Hope in a Very Small Vase

Winter snow frames the fragile bud and glass pitcher on my windowsill.

Last year was full of dramatic upheavals and new beginnings. Root-bound, I was like one of my houseplants, dry and scraggly, leaning out in odd directions in a desperate reach towards sun and water. Drastic steps were required. So I took a hard look at my life. It takes energy to carry dead weight, so I trimmed off everything that wasn’t vital or nourishing. When I was done, I was just a cutting, rootless and small, taking a huge gamble on my own capacity for new growth. It was sketchy at best, but I was determined.

Early last fall, with a new jobMy tiny budding geranium cutting has an uncertain future. and a rosier outlook, I was thinking about the oncoming cold weather, and how much a blooming geranium brightens up a winter window. And in a mad fit of hope, I cut a piece off of the one geranium that has survived in my kitchen, and stuck it in a small vase of water. Maybe, just maybe, it would grow roots, and I could plant it. Maybe it would bloom. Maybe I could put it in my office at work and have flowers in winter. Maybe it would flourish. Maybe (this was getting to be a lot of “maybes”) it would be a symbol of my own burgeoning hopes and aspirations, of new potential coming into fruition.

Taking a scrap of plant matter with a dubious future and asking it to serve as a cheerful metaphor for my own personal development probably wasn’t a great idea. Seriously — if you want to turn plants into metaphors, you should probably at least use an actual, healthy, entire plant, not an uncertain cutting. But, well, that’s me. I have an affinity for the improbable.

I watched my little cutting eagerly. I waited for roots. Nothing happened. I waited some more. Still nothing. I kept waiting, and my little cutting appeared to grow some kind of under-water mold that was slimy and black. I rinsed it off, changed the water, put it back on the windowsill, and waited some more. By this point, I was pretty sure my autumn vigil was pointless, and my expectations lowered considerably. But still…maybe…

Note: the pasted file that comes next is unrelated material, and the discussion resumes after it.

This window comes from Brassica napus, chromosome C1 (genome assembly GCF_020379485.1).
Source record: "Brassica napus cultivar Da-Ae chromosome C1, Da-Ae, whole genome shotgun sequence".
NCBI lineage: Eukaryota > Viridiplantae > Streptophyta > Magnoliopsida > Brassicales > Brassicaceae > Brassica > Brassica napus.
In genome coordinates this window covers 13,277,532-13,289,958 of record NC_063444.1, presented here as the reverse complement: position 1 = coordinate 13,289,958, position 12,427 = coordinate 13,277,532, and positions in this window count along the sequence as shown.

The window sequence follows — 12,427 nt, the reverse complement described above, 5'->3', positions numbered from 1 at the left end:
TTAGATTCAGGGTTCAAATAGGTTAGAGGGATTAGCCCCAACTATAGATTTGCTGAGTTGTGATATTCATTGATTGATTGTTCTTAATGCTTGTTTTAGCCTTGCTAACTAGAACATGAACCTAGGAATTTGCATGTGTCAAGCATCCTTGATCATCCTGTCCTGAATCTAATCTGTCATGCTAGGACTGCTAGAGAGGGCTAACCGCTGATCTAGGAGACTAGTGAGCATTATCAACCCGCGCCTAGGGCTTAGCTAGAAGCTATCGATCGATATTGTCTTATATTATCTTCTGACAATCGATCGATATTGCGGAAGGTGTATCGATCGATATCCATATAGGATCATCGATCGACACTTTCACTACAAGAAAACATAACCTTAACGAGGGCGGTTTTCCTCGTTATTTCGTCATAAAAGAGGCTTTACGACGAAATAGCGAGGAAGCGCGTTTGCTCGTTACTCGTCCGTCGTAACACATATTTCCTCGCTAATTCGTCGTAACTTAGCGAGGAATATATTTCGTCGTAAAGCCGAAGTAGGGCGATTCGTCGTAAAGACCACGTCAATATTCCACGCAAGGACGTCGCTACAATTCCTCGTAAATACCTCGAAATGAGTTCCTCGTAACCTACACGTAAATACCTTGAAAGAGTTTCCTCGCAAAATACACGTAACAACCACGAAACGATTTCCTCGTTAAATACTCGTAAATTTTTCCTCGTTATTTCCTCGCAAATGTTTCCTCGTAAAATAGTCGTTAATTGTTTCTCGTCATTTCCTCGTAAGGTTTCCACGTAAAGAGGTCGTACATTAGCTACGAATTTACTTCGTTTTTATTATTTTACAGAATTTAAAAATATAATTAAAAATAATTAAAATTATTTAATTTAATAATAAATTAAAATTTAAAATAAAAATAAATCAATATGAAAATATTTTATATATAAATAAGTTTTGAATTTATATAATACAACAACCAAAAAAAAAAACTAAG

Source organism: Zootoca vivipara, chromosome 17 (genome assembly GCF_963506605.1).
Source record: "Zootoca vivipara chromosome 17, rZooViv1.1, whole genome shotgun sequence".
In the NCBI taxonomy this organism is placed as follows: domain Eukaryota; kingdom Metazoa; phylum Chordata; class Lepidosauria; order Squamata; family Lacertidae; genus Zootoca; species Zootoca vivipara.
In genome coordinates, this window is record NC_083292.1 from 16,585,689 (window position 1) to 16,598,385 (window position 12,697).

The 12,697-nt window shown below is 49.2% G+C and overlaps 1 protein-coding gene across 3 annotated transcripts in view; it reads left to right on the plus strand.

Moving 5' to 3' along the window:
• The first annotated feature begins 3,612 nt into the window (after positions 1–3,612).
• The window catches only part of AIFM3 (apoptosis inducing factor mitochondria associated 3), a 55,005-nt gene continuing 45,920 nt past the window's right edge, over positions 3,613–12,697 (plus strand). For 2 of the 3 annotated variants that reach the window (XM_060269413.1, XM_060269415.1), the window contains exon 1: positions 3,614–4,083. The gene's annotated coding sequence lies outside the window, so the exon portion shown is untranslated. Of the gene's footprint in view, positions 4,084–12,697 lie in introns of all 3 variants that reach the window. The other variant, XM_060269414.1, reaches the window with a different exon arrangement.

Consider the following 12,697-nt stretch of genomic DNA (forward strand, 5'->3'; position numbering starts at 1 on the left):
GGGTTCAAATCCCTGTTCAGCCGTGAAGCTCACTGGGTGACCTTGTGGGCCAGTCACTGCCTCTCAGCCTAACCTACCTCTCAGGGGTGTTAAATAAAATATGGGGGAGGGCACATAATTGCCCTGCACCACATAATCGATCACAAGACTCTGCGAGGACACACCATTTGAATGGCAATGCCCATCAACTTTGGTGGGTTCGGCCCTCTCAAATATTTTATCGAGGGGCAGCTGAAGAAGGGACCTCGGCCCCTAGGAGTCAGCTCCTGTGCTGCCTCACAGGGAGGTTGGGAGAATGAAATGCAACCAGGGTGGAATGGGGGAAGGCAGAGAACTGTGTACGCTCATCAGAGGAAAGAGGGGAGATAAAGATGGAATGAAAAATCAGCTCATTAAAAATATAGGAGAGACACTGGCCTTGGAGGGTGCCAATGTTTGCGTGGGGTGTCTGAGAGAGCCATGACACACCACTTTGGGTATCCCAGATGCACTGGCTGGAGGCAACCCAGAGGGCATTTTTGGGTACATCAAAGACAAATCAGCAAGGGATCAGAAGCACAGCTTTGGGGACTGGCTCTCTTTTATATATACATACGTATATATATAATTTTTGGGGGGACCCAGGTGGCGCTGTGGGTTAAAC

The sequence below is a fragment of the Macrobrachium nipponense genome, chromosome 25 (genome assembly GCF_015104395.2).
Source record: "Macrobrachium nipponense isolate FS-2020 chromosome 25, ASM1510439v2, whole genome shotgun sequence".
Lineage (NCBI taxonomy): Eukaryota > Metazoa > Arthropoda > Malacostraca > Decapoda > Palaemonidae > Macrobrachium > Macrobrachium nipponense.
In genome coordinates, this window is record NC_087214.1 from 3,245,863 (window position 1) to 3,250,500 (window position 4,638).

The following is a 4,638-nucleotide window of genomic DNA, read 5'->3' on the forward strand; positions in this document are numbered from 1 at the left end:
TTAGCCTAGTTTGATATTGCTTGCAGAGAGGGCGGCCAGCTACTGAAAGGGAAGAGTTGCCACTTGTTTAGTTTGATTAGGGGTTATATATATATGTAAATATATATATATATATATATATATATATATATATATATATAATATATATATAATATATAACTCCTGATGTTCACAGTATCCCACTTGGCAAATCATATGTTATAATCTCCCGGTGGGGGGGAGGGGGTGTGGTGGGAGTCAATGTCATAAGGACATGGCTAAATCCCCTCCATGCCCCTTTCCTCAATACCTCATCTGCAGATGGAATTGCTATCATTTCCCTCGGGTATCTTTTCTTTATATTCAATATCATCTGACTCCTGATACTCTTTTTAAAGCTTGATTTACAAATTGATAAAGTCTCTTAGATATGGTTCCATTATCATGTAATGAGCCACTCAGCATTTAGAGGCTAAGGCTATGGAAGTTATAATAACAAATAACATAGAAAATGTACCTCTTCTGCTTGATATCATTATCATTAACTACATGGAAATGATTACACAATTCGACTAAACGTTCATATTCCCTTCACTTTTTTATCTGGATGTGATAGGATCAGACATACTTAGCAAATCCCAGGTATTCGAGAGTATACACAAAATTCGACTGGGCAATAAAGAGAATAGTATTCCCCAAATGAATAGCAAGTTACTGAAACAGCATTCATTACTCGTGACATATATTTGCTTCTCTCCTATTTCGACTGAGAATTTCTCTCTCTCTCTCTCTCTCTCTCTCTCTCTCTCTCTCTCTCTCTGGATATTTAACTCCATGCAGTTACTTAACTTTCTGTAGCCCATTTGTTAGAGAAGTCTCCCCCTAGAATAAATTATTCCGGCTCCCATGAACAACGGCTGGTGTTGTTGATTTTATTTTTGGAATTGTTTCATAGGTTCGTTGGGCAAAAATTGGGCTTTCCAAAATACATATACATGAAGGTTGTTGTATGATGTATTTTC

Then a miracle happened. A tiny little root appeared. And then another. Then more.

My cutting grew a mass of pearly white-green roots. It grew a bud and new leaves, and it bloomed in a glorious globe of bright red blossoms. Success! All was well. I stopped worrying about it and just reveled in that joyous splash of color against a backdrop of winter greys and browns.

I meant to plant it, but Thanksgiving had arrived, and it could wait. I was thankful for my little bloom. I would plant it when life settled down a bit.

By Christmas the leaves started to die. One by one, they turned yellow, and then brown, shriveled, and fell off.

By New Year’s Day my cutting was nothing more than a stick with roots in water.

Sometimes timing is everything, and I’d dawdled. But the thing is, I am a crazy-hopeful person, even when hope is a little absurd. So I changed the water again and set it back on the windowsill, trying not to think about my failing metaphor.

My geranium cutting is trying to grow again.
Geranium Bud, March 8th 2015.

Somehow, just as February rolled over into March, a small cluster of buds and a teeny tiny baby leaf appeared! Three weeks later, it is officially spring, and the bud on my struggling geranium is ever so slightly bigger. Also browner, which leaves me a little uncertain as to whether or not this is actually progress. But somehow, it is still alive, and trying to grow.

I’m not going to disturb it just yet — I’m afraid to shock its little system right now. But I feel like I’m being given a second chance. I am watching very carefully. This time, if it grows, I will plant it. I will take better care. And maybe, just maybe, we will flourish together.

The bud is ever so slightly bigger now, but also browner.
Geranium Bud, March 22nd 2015.